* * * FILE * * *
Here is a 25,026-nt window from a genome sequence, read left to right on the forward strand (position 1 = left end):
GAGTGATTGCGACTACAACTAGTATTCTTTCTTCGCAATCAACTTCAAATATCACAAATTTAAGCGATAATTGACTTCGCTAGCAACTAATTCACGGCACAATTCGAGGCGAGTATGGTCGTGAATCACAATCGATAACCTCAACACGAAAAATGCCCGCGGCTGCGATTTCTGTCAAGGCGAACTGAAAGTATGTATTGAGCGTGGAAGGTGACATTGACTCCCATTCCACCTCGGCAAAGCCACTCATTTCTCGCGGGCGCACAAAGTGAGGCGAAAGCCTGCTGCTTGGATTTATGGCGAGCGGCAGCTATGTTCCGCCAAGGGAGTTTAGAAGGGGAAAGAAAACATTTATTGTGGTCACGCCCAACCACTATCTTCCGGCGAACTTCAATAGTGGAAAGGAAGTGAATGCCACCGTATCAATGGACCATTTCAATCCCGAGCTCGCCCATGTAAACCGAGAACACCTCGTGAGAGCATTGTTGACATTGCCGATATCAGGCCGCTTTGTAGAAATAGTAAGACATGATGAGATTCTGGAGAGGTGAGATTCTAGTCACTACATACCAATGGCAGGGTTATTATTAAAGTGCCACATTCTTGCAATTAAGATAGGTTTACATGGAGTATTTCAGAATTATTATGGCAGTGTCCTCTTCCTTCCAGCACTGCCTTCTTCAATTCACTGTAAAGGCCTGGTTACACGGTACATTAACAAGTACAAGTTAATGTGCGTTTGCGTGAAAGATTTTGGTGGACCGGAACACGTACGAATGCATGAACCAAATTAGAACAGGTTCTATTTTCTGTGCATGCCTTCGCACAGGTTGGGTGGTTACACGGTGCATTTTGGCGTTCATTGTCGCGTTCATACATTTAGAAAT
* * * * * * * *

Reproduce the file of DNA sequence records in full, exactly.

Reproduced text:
Here is a 25,026-nt window from a genome sequence, read left to right on the forward strand (position 1 = left end):
GAGTGATTGCGACTACAACTAGTATTCTTTCTTCGCAATCAACTTCAAATATCACAAATTTAAGCGATAATTGACTTCGCTAGCAACTAATTCACGGCACAATTCGAGGCGAGTATGGTCGTGAATCACAATCGATAACCTCAACACGAAAAATGCCCGCGGCTGCGATTTCTGTCAAGGCGAACTGAAAGTATGTATTGAGCGTGGAAGGTGACATTGACTCCCATTCCACCTCGGCAAAGCCACTCATTTCTCGCGGGCGCACAAAGTGAGGCGAAAGCCTGCTGCTTGGATTTATGGCGAGCGGCAGCTATGTTCCGCCAAGGGAGTTTAGAAGGGGAAAGAAAACATTTATTGTGGTCACGCCCAACCACTATCTTCCGGCGAACTTCAATAGTGGAAAGGAAGTGAATGCCACCGTATCAATGGACCATTTCAATCCCGAGCTCGCCCATGTAAACCGAGAACACCTCGTGAGAGCATTGTTGACATTGCCGATATCAGGCCGCTTTGTAGAAATAGTAAGACATGATGAGATTCTGGAGAGGTGAGATTCTAGTCACTACATACCAATGGCAGGGTTATTATTAAAGTGCCACATTCTTGCAATTAAGATAGGTTTACATGGAGTATTTCAGAATTATTATGGCAGTGTCCTCTTCCTTCCAGCACTGCCTTCTTCAATTCACTGTAAAGGCCTGGTTACACGGTACATTAACAAGTACAAGTTAATGTGCGTTTGCGTGAAAGATTTTGGTGGACCGGAACACGTACGAATGCATGAACCAAATTAGAACAGGTTCTATTTTCTGTGCATGCCTTCGCACAGGTTGGGTGGTTACACGGTGCATTTTGGCGTTCATTGTCGCGTTCATACATTTAGAAAT